Microsoft failed miserably the last time they tried to “marry” their mobile operating system Windows Phone with Nokia devices. So this time they’ve taken the back door entrance back into the smartphone market. This week, Microsoft will practically be fighting the iPhone 7 for the media limelight as it launches the Surface Phone at IFA 2016 in Berlin that runs until September 7, when the iPhone 7 will officially be unveiled.
A Broken Device History
Microsoft has never been good with hardware. Software, yes, most definitely, but Microsoft hardly has a presence in making hardware except for its gaming console, the Xbox, keyboards, mice, the Zune media player and a few other peripherals that never really hit the mainstream market. Of course, there’s also HoloLens but it’s too early to tell what kind of sales we can expect to see since it’s currently focused on commercial applications.
That’s until the Surface family of products were released, the first one being launched on June 18, 2012. Since then, several Surface products have been released for personal use such as hybrid tablet/laptop devices and even the Surface Hub, a large-screen TV-like gadget that’s being sold to enterprise customers who want to collaborate with Office 365, Skype, Stream and other software applications from Microsoft.
This week, the Surface Phone will likely be unveiled, but it seems that Microsoft is getting almost as good as Apple at keeping things behind a thick wall of secrecy. So far, we’ve only heard rumors about the Surface Phone, and here’s what we know.
The Surface Phone from Microsoft
Remember these are just rumors, but some of them sound credible enough so I’m just going to list out everything. In fact, we’re not even sure if Microsoft will be attending IFA 2016 let alone announce the Surface Phone or even Surface Pro 5, for that matter. So here goes…
Surface Phone is expected to replace Lumia 950 and 950XL
- The Surface Phone will run on Windows 10 Mobile, the new operating system from Microsoft modified for smartphones. Several Lumia models have already been released with Windows 10 Mobile
- The entry-level variant will have 32GB memory and 3GB RAM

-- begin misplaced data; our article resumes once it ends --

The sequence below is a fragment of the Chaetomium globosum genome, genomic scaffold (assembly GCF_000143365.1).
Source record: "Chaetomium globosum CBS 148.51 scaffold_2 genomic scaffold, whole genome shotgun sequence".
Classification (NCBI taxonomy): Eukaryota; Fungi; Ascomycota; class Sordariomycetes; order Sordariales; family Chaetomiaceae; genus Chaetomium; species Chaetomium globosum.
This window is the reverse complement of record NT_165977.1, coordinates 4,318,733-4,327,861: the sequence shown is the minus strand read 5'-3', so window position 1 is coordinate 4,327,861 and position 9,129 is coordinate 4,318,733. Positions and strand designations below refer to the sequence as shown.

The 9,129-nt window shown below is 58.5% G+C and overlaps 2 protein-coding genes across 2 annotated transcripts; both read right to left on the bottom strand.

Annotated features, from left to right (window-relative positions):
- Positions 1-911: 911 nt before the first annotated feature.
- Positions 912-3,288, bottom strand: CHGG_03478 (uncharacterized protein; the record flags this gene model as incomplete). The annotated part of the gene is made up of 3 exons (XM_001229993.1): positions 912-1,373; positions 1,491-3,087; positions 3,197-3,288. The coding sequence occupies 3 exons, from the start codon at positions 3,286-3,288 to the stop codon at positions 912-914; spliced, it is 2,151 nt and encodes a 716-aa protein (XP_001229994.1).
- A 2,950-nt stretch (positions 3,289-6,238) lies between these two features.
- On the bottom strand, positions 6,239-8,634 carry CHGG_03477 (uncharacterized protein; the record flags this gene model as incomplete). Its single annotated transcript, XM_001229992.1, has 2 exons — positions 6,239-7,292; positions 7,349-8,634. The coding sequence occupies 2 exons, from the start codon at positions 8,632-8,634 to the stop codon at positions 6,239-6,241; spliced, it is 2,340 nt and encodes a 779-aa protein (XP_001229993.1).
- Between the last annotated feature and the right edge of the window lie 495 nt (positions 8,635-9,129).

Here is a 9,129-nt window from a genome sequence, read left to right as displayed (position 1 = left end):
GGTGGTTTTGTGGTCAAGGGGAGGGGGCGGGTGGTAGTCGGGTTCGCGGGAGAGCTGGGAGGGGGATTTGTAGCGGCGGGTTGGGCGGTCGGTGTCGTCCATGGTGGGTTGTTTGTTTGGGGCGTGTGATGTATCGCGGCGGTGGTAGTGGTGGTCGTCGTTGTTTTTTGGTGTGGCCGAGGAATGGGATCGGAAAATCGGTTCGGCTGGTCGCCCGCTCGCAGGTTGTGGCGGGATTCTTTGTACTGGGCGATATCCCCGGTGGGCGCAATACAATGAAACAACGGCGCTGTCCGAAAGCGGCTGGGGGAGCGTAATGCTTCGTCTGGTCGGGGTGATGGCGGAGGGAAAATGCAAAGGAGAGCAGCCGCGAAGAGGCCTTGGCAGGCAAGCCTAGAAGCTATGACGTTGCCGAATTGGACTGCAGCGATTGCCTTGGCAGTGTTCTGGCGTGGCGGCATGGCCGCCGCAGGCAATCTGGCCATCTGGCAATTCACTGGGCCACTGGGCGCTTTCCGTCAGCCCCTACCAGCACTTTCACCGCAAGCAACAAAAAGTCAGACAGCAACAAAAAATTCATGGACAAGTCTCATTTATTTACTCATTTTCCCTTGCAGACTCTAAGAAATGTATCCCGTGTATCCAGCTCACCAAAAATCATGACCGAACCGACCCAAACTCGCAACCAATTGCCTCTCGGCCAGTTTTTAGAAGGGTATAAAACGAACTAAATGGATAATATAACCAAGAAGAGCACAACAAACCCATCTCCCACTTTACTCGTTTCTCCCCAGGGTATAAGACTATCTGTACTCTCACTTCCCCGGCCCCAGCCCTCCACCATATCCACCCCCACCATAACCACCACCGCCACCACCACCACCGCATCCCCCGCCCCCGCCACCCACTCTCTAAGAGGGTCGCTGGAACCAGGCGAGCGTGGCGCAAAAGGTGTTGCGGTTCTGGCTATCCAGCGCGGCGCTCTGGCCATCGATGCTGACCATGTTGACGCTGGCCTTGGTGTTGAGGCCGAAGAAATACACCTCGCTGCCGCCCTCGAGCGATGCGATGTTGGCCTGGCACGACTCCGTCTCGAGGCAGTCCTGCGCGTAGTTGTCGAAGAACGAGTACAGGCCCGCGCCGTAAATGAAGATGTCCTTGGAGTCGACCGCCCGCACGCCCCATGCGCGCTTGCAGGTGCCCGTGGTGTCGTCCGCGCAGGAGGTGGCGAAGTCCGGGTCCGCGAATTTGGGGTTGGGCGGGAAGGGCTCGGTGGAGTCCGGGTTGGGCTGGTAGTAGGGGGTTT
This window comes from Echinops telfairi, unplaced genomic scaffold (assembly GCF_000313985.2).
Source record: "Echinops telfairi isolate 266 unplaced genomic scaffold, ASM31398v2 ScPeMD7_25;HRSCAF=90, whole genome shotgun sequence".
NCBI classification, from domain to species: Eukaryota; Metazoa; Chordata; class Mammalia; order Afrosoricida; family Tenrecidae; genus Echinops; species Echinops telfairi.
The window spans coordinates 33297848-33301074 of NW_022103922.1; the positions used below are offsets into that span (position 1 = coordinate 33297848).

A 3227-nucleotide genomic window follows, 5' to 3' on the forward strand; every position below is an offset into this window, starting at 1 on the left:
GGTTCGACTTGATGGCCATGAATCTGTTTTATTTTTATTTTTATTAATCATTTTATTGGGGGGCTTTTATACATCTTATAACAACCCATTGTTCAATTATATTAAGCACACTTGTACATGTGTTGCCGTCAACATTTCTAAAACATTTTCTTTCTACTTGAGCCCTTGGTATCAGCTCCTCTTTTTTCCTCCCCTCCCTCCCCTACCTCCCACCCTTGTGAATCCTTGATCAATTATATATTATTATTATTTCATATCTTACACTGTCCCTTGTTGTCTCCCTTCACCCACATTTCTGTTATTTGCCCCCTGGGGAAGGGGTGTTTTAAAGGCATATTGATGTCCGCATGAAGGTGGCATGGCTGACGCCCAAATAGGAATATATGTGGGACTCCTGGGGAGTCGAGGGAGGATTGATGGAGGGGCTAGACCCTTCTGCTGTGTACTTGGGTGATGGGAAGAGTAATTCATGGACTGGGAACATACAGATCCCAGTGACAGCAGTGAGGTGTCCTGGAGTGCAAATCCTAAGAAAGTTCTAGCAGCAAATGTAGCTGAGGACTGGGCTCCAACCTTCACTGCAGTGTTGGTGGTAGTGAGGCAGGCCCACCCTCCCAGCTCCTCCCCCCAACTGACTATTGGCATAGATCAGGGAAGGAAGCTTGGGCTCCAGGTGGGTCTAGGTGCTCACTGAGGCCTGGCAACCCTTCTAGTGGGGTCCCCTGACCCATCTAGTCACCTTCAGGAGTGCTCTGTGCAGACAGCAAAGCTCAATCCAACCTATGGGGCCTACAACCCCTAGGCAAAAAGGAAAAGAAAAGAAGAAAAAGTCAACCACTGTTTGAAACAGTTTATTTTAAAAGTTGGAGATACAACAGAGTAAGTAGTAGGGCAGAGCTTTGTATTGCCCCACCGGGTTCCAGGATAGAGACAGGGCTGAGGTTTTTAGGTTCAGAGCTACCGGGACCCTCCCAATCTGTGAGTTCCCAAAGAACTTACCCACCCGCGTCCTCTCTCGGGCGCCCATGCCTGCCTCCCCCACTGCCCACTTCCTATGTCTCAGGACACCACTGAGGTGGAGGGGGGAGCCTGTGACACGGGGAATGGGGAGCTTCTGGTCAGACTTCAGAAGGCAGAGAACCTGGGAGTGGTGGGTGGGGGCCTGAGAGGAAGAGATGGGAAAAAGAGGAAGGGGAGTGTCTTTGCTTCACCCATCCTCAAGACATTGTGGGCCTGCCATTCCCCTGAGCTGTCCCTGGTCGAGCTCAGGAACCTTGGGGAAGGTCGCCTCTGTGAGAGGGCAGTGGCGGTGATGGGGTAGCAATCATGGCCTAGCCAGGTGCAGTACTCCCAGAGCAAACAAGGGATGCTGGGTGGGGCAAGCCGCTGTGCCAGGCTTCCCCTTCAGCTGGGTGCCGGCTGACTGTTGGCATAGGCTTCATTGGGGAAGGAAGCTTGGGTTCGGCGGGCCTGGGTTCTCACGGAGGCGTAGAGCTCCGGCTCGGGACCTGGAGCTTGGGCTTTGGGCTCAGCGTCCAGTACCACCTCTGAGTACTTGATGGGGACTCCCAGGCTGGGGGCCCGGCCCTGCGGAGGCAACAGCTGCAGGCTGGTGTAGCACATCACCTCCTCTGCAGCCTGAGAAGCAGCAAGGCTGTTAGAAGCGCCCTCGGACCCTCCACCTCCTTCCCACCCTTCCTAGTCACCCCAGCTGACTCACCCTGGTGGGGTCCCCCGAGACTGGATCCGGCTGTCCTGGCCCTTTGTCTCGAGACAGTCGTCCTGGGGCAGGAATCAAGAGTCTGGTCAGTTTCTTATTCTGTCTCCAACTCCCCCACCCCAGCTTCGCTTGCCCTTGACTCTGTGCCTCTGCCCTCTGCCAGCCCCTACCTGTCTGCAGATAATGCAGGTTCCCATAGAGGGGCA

- The high-end is expected to carry an 8GB RAM, making it faster than some laptops
- One top-end model could have up to 500GB of memory, but 128GB will likely be the highest they’ll go. (iPhone 7 Plus is expected to come out with a 256GB variant)
- No Intel inside after the chipmaker sold its mobile chipset division. The Surface Phone is expected to run on either Qualcomm’s Snapdragon 821 or 830 processor
- 5.5-inch or 5.7-inch AMOLED display. iPhone 7 will still have LCD, but they’re doing away with it as of the 2017 iPhone 8 in favor of OLED and microLED.
- It will likely come fully loaded with all your favorite Microsoft software like Skype, Office 365 productivity suite, etc.
- It can be connected to a computer on PC mode, and you can use the screen like a trackpad. This is part of their Continuum philosophy of a seamless experience across devices.
Why is the Surface Phone’s Success Critical to Microsoft?
After the Nokia fiasco Microsoft sold its interest in Nokia’s feature phone division but retained the smartphone segment. In an attempt to once again break into the mobile operating system market dominated by Google’s Android (66.87% market share) and iOS (27.2% market share), Microsoft needs a successful device to increase its meager 2.3% market share. With only 2.3 million units of Lumia sold in the last quarter, Microsoft is already losing the little market share it has.
As for competing with iPhone 7, that’s going to be a tough nut to crack and I don’t think Microsoft is even going after that angle. They’re more focused on getting market share than outshining Apple, which has dominated the mobile device space for nearly 10 years now.
The rumor of the IFA 2016 release could be wrong, but it doesn’t really matter. Whenever it’s released – along with the Surface Pro 5 in October or even early in 2017 as originally planned – it’s going to decide the future of Microsoft smartphones. They’re not likely to get a third shot at this, not with Android and iOS even stronger now than when Microsoft bought Nokia.
But if Microsoft can gain even 5% market share in mobile operating systems, that’s a major win for them and a huge validation of CEO Satya Nadella’s “mobile first, cloud first” vision for Microsoft’s future.
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